Mike Pompeo’s Twitter account has apparently tucked a notable policy statement into an otherwise unremarkable legacy-burnishing tweetstorm — and it has significant implications for U.S. support of Israel at the U.N.
The tweet was just one of the dozens that the secretary of state’s account has fired off every day since the start of 2021 to note his foreign-policy accomplishments as he nears the end of his tenure. It’s generally unremarkable stuff — some old pictures and graphics with snappy, occasionally stilted sloganeering (though more than a few Pompeo critics have seized on it as an opportunity to go after the top Trump official).
But Richard Goldberg, a senior adviser at the Foundation for Defense of Democracies, noticed a decision that has otherwise gone unremarked upon: When @SecPompeo shared the 2018 press release announcing the U.S. decision to halt funding to the U.N. Relief and Works Agency (UNRWA), the post stated that “it’s estimated <200,000 Arabs diplaced in 1948 are still alive and most others are not refugees by any rational criteria.”
UNRWA serves Palestinian refugees exclusively — it says that there are 5.8 million of them in Lebanon, Jordan, Syria, and Palestine — and it’s the only organization within the U.N. system that focuses on a specific set of refugees. (All other refugee groups are handled by the U.N. High Commissioner for Refugees.) It’s a testament to the U.N.’s single-minded obsession with criticizing Israel, holding the Jewish state to a different standard.
But what actually makes someone a refugee? Many have disputed the 5 million number as a gross inflation that purposefully overstates the true refugee population in order to undermine Israel at the U.N. Goldberg, dissecting Pompeo’s statement, takes square aim at a longstanding myth:
UNRWA claims to serve millions of “Palestinian refugees.” These “refugees” are in some cases kept in poverty and hopelessness, told they are waiting for the day when they will return to their rightful homes within modern Israel (to end the Jewish majority of the state).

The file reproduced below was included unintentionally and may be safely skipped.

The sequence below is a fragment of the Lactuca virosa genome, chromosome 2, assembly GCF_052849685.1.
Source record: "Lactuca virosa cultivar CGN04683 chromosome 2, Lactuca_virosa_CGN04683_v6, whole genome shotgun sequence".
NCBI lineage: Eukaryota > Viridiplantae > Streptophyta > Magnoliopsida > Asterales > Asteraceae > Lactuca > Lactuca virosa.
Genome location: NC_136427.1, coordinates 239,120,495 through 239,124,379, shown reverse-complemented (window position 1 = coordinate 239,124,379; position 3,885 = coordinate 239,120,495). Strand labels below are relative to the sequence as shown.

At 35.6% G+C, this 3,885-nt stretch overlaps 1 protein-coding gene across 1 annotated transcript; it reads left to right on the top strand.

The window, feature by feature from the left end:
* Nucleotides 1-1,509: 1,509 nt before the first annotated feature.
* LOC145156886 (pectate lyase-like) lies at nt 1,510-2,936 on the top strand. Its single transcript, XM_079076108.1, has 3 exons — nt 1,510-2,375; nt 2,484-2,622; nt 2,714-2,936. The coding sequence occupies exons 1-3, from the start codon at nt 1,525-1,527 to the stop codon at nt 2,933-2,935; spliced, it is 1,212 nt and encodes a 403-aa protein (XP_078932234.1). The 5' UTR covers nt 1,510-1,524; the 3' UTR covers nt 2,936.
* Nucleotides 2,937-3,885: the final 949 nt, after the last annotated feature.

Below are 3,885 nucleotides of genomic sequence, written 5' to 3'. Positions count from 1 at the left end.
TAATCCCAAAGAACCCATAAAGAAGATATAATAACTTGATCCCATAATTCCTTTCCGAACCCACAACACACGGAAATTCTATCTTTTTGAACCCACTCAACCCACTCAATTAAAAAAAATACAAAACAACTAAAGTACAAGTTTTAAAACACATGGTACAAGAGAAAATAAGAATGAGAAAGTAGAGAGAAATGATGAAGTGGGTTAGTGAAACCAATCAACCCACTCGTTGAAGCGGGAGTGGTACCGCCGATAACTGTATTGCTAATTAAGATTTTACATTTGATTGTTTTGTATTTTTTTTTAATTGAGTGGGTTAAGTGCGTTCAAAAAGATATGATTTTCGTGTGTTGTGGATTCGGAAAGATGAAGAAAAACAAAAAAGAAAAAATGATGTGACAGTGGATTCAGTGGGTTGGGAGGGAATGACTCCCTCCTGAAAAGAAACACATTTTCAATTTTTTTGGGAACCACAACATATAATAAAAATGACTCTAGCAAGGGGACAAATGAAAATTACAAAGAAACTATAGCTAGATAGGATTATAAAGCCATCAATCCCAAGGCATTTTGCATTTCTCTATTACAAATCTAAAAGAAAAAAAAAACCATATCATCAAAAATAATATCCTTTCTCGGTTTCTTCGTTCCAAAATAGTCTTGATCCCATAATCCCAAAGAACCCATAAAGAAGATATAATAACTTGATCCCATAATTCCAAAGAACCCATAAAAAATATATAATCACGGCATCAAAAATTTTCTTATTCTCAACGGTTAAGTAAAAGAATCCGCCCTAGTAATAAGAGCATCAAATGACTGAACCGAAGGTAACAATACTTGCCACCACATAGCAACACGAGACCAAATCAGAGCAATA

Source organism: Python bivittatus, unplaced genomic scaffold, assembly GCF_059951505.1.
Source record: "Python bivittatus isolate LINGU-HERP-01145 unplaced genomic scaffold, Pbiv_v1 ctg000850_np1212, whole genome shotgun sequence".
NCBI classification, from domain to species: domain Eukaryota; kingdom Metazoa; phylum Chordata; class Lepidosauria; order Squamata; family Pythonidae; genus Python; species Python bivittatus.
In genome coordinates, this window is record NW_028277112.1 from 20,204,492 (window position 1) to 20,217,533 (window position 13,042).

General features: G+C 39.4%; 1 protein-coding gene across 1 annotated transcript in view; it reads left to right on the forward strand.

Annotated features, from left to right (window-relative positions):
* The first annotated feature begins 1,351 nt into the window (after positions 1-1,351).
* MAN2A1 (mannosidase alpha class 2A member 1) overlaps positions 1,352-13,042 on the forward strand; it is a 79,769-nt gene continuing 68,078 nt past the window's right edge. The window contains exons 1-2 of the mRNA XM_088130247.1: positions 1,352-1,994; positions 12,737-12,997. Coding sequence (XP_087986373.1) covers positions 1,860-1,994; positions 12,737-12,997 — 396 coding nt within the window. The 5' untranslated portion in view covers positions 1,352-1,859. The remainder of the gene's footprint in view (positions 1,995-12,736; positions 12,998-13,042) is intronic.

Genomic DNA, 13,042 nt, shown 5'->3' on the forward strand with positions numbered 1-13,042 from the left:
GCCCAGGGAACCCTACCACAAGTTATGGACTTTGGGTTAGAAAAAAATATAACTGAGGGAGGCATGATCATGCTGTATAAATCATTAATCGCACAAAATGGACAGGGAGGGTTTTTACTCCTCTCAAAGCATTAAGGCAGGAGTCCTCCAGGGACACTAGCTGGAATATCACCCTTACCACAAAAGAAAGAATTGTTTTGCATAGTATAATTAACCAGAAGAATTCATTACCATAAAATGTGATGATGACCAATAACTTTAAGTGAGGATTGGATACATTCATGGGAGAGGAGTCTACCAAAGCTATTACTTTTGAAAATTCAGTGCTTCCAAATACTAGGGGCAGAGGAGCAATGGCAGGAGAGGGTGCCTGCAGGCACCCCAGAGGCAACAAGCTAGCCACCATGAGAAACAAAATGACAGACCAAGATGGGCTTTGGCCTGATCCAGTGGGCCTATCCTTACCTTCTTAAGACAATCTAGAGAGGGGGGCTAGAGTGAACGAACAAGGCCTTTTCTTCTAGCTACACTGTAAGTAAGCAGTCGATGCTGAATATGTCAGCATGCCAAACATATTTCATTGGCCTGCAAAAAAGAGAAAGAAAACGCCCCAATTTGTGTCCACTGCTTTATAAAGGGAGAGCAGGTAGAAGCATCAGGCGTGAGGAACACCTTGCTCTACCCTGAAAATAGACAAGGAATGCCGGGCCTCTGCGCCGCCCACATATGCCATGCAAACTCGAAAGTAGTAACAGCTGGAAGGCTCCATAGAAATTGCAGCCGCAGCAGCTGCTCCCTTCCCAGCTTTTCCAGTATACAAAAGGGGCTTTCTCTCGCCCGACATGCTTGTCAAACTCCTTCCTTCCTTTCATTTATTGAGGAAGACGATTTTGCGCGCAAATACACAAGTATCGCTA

Of course, most people served by UNRWA don’t meet basic criteria for refugee status. Most are either citizens of other countries or live within Palestinian territories. Most were not displaced by conflict. Yet @StateDept has promoted UNRWA’s fiction for decades – with taxpayer $.
And so, the U.S. government’s estimate, as the outgoing secretary of state notes, is that the actual number of refugees is less than 200,000 — and Goldberg suggests that it could be even lower than that. And despite what skeptics of the current administration’s foreign policy may think, this isn’t a Trump-era fabrication. In fact, the figure appears to come from a report completed during the Obama administration that has remained classified in the years since.
These numbers matter. For one, there remains significant support at the U.N. for the agency and its activities as they stand (never mind the numerous corruption and anti-Semitism scandals that have roiled the agency over the years). Just last month, the U.N. General Assembly passed one of its annual, lopsidedly anti-Israel resolutions expressing its continued support for UNRWA. According to the tally kept by U.N. Watch, an NGO that monitors U.N. malfeasance, only four countries opposed it.
To a domestic audience, this figure will play a role in the future debate over U.S. support for UNRWA, which is facing a significant budget shortfall. Before the Trump administration cut off funding for the agency, the United States accounted for about a quarter of its budget. With a new president set to take office, there could well be a return to the status quo. UNRWA commissioner-general Philippe Lazzarini expressed his hopes during a press conference this week that the incoming Biden administration would resume funding for the organization. He also admitted that the agency had distributed textbooks that glorify violence and identify Israel as “the enemy.”
The disclosure of the number of people that can truly be considered refugees should make anyone think twice about returning to the status quo of U.S. support for the agency, and it chips away at some persistent myths.